By: Elizabeth Pruitt
As podcasts grow in popularity, it is not surprising that some creative Spring Arbor University (SAU) students have begun to create their own. One of these student-produced podcasts is Seth Gorveatte and Kyle Koerner’s Big Brain Time Debate Podcast. The podcast, which features a rotation of five hosts and guest hosts, centers around semi-seriously debating frivolous topics. Some topics they debated include pineapple on pizza, the morality of the campus squirrels, and if cyclops wink or blink.
The regular hosts of the podcast are SAU students Seth Gorveatte, Kyle Koerner, and Ira Thiessen, as well as former SAU students Joey Sass and Jared Boekenhauer. As a way to breathe new life into the podcast, guest hosts have been invited to participate in these debates. So far, SAU alumni Luke Richardson and Liz Pence have made appearances.
Big Brain Time Debate Podcast started as a creative outlet for Gorveatte.
“A little over a year ago, I was frustrated that I wasn’t making anything outside of class. I just didn’t feel like I could commit to some new project, but it felt wrong to only do what classes required,” said Gorveatte.
After a lengthy debate over Star Wars with his friends, Gorveatte realized how easy it would be to record and edit these debates for other people to listen to. This idea resulted in their first episode: Is Jar Jar Binks a Good Character? Quite a few of their episodes revolve around film and other pop culture references.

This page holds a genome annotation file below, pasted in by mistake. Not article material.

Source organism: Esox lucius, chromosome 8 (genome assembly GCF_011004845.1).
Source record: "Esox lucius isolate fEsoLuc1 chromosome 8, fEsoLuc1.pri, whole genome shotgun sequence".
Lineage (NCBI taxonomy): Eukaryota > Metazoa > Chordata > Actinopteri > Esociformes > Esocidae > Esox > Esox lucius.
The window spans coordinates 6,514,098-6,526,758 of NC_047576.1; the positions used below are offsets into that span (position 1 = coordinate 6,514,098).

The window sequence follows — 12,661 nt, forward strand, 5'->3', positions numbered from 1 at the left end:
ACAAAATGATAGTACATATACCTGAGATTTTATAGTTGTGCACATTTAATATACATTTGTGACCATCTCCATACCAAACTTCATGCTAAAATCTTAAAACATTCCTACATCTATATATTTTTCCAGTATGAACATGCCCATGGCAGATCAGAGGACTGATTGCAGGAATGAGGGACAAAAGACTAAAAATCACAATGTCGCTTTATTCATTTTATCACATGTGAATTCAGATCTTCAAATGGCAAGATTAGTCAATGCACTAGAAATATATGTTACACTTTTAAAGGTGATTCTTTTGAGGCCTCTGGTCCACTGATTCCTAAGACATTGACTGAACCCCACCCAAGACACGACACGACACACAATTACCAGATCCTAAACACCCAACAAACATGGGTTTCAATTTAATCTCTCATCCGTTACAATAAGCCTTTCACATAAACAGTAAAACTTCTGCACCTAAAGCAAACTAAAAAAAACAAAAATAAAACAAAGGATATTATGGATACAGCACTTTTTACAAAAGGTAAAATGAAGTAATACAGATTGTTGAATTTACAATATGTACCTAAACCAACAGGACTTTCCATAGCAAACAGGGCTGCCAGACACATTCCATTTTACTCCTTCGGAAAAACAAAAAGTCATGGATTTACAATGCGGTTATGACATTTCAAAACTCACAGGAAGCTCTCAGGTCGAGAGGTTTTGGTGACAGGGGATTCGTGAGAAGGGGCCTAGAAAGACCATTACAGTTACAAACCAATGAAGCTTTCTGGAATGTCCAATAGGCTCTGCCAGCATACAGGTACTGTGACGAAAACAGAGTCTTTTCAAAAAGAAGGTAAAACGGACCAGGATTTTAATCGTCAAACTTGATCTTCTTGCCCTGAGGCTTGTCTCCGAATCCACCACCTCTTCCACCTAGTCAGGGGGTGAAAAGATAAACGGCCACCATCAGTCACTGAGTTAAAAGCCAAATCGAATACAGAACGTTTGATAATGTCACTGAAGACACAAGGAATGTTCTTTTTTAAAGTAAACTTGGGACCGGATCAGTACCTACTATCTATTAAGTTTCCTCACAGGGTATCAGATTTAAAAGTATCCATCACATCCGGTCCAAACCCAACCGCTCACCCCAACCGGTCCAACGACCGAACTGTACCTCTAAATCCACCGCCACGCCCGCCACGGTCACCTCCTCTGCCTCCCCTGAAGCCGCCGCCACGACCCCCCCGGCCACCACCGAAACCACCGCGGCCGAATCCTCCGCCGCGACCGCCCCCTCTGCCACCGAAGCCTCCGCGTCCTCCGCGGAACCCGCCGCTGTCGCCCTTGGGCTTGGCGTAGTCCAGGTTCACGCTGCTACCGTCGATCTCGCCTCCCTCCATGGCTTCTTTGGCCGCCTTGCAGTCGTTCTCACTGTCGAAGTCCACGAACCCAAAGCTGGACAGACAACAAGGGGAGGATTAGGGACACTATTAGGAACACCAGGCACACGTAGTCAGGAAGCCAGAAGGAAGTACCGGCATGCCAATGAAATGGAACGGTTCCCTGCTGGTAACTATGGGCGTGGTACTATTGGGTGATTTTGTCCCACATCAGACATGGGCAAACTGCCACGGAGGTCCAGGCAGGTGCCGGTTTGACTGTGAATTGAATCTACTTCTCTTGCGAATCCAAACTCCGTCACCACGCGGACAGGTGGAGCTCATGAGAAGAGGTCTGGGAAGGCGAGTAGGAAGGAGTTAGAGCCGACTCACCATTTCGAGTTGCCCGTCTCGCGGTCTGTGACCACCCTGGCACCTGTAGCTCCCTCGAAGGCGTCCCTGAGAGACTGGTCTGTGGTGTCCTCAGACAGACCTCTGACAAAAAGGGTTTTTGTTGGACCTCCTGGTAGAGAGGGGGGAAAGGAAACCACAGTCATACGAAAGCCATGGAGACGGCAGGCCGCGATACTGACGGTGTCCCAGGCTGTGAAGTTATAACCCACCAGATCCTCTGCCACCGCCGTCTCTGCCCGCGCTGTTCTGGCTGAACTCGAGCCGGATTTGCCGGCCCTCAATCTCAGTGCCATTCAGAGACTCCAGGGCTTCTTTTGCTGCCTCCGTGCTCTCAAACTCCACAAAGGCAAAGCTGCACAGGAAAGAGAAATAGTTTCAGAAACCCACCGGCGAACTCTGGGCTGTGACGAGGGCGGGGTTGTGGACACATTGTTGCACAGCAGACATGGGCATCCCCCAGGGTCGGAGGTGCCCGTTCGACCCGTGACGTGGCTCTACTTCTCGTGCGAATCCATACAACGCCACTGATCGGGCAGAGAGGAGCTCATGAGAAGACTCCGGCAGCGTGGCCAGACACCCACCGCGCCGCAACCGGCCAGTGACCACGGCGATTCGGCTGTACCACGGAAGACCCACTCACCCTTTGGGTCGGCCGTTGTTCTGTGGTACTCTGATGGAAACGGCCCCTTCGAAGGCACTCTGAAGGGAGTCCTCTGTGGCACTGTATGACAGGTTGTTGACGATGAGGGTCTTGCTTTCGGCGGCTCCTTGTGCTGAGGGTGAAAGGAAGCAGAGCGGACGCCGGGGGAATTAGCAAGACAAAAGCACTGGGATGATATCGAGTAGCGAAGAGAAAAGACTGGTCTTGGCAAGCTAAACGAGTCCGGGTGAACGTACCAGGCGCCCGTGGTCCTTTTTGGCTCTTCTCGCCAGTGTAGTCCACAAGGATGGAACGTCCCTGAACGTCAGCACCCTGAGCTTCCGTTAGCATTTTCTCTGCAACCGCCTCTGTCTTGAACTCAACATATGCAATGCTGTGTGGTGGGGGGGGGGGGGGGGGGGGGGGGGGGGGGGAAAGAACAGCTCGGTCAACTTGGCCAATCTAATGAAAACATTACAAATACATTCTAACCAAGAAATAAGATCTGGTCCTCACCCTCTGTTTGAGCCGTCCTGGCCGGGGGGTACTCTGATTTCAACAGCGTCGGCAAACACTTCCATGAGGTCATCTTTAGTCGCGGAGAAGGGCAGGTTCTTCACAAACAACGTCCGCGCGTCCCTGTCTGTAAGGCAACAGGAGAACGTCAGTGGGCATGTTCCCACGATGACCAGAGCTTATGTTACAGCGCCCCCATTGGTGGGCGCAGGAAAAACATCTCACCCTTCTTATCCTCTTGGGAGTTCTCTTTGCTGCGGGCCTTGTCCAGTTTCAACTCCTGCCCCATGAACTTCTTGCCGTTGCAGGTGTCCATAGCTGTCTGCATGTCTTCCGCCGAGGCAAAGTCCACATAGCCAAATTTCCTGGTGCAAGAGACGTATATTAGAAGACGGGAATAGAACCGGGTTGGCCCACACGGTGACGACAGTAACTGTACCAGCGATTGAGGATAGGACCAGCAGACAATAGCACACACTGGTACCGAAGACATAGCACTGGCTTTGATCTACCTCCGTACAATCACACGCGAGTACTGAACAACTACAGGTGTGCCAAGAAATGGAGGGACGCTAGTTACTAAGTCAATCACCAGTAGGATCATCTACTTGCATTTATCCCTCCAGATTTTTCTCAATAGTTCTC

“I find pop culture’s impact on people really interesting,” said Gorveatte. “Like, movies like Star Wars become centerpieces of weird college conversations, but what are these movies even about? “The Force”? And which movies become popular can be such a random thing. I think that’s why I like these debates. They expose some sort of endearing absurdity about how humans interact with the imagination.”
“Are BIRDS government SPY Drones?” is the first Big Brain Time Podcast to feature a video, as Gorveatte is attending SAU remotely from Canada. The hosts recommend first-time listeners begin with this episode, as it is a perfect mixture of an absurd topic and semi-serious debate.
Gorveatte does all the editing and social media management for the podcast. While the project is mostly for fun, the experience has helped him gain valuable career skills.
“It’s been a good experience because I currently intern doing social media-content creation for a local business,” said Gorveatte. “The same principles from running the podcast often apply to real companies, so this has been a good introduction. I’d recommend people who want to work in media make something like this. My only word of advice would be to not take it too seriously. Make it simple so you don’t find yourself dreading the extra work. Don’t be disappointed if people don’t listen.”
Big Brain Time Podcast is currently available to listen to on their YouTube channel, linked here. You can also follow them on their Twitter, linked here.
Have a podcast, YouTube channel, Instagram, small business, blog, or any other media project you’d like highlighted in The Pulse? Contact Elizabeth Pruitt at firstname.lastname@example.org.